If, like me, you've been waiting for the new, updated single-strain, XBB.1.5-focused Novavax COVID-19 vaccine, today brought some great news for folks living in the United States—the vaccine received Emergency Use Authorization from the FDA and is now included in the CDC's vaccine recommendations, according to a statement released today from Novavax. CNBC further explains:
The Centers for Disease Control and Prevention is now including Novavax's shot in the same recommendation it issued last month for updated vaccines from Pfizer and Moderna. That recommendation says all Americans ages six months and older can receive an updated Covid jab.
Novavax said in a statement that doses of the shot will likely be available within the next few days.
"Novavax's authorization today means people will now have the choice of a protein-based non-MRNA option to help protect themselves against Covid-19, which is now the fourth leading cause of death in the U.S.," said Novavax CEO John Jacobs in the statement. "In the coming days, individuals in the U.S. can go to major pharmacies, physicians' offices, clinics and various government entities to receive an updated Novavax vaccine."
The Novavax vaccine is a protein-based alternative to Pfizer and Moderna's mRNA vaccines. It also includes an adjuvant—a substance added to a vaccine that boosts the body's immune reaction—called "Matrix-M." Matrix-M is created from saponins harvested from the inner bark of the Chilean soapbark tree. It's also the adjuvant that is featured in the new R21/Matrix-M malaria vaccine that was developed by The University of Oxford and the Serum Institute of India, and that was recently recommended for use by the World Health Organization's Strategic Advisory Group of Experts (SAGE) and the Malaria Policy Advisory Group (MPAG).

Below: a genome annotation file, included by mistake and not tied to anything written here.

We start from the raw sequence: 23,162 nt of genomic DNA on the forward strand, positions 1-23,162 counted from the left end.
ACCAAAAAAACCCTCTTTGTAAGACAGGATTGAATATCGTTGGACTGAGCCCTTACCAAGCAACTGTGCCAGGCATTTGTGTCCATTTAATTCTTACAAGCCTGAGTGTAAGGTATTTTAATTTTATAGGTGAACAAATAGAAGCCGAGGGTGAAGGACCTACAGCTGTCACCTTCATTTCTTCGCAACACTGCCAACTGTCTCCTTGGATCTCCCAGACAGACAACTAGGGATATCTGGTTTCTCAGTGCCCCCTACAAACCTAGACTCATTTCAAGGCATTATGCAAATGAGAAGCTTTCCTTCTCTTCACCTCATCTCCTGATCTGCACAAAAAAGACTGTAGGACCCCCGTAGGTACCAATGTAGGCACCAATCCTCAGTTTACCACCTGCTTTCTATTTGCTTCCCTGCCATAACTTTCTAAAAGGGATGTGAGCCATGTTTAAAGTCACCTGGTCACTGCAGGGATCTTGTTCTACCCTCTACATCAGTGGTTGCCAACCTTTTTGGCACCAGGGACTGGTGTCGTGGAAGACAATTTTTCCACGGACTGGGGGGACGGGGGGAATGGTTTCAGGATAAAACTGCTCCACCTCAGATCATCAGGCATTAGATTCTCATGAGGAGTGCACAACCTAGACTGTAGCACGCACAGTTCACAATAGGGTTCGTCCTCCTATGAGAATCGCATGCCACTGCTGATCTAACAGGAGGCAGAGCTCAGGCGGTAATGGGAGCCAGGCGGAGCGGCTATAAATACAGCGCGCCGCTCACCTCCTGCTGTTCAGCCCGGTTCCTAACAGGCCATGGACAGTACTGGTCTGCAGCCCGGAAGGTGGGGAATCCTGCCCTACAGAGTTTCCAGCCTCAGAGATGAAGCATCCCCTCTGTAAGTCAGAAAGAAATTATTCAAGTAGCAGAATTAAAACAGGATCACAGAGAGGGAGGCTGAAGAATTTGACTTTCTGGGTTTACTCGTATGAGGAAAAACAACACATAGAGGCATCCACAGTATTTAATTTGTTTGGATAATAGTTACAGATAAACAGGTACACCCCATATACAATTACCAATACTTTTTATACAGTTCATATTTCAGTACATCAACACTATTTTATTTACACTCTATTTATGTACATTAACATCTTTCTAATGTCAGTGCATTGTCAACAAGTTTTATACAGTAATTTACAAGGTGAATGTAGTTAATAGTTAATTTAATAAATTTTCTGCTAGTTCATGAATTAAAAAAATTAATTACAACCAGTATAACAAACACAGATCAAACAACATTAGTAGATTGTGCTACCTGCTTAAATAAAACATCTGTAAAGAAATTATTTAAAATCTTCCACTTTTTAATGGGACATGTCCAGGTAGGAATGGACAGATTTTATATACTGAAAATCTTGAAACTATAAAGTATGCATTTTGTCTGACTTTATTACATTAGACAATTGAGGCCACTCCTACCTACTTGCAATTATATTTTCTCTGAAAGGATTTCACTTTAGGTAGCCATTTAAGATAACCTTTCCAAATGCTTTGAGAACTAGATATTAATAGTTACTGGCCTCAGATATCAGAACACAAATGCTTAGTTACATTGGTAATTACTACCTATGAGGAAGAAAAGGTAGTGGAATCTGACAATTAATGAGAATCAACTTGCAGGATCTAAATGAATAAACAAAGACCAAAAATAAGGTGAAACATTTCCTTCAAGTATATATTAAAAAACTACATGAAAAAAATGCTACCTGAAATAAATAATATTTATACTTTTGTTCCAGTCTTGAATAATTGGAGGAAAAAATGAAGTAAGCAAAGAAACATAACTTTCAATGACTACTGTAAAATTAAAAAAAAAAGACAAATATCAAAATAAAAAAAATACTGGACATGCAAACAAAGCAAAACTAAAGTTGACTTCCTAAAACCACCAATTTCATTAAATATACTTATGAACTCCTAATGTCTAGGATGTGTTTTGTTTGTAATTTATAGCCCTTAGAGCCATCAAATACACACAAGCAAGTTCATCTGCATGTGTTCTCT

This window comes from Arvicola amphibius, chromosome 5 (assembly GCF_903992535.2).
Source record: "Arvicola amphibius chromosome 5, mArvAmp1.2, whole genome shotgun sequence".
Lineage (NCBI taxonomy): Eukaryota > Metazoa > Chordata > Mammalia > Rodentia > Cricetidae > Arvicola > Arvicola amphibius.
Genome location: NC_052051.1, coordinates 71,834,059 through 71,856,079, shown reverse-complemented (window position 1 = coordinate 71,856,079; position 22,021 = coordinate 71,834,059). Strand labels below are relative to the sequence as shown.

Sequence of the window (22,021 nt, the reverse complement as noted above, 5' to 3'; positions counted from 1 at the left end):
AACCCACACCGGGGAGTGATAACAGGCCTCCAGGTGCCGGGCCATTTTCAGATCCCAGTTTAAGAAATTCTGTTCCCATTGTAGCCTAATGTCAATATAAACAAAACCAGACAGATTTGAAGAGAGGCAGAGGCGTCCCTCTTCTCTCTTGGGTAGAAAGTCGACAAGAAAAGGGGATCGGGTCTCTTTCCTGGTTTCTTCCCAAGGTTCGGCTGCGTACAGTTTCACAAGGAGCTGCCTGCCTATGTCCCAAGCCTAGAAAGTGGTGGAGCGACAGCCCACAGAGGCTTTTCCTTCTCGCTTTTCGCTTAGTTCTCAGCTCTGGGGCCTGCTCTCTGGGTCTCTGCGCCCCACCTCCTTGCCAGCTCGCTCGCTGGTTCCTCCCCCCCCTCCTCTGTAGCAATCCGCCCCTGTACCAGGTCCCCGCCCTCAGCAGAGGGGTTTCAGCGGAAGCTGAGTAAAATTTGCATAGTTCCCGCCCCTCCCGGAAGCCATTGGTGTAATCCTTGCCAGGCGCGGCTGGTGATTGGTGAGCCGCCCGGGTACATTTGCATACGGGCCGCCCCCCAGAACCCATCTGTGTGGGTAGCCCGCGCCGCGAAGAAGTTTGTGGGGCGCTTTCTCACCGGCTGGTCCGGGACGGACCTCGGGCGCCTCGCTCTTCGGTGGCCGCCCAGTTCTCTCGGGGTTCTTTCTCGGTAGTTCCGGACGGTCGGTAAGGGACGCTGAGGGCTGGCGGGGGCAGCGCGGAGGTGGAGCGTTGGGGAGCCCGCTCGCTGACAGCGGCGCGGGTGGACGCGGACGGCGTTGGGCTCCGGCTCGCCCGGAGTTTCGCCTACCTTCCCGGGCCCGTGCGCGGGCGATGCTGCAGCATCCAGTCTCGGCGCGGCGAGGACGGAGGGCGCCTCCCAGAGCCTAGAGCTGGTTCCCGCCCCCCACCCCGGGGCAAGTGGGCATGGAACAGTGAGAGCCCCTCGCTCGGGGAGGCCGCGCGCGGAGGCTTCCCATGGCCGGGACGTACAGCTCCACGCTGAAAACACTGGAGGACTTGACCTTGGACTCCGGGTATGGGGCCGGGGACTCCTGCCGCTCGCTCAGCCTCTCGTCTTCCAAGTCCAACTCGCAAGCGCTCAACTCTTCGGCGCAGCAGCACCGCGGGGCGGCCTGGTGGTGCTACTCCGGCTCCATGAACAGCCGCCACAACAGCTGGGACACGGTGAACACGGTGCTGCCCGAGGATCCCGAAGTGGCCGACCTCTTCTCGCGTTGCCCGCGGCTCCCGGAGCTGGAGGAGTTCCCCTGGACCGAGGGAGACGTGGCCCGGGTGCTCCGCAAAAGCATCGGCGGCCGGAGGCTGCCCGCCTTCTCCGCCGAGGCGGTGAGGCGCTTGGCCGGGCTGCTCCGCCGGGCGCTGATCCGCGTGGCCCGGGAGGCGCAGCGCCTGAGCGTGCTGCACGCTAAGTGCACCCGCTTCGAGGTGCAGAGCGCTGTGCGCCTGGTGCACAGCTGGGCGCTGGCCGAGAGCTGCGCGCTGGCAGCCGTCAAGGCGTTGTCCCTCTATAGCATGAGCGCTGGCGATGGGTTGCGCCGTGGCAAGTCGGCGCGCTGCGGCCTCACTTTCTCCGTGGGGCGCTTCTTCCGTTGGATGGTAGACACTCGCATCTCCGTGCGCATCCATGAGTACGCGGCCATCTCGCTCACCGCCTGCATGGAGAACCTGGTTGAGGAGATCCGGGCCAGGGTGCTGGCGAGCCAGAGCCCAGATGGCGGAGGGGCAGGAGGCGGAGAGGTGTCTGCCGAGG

I am personally thrilled about this development, as some time ago I switched from mRNA to Novavax, and will be seeking out the new Novavax as soon as it arrives in my local pharmacies. If you want to learn more about saponins, the soapbark tree, and the Matrix-M adjuvant, read this fascinating article in The Atlantic.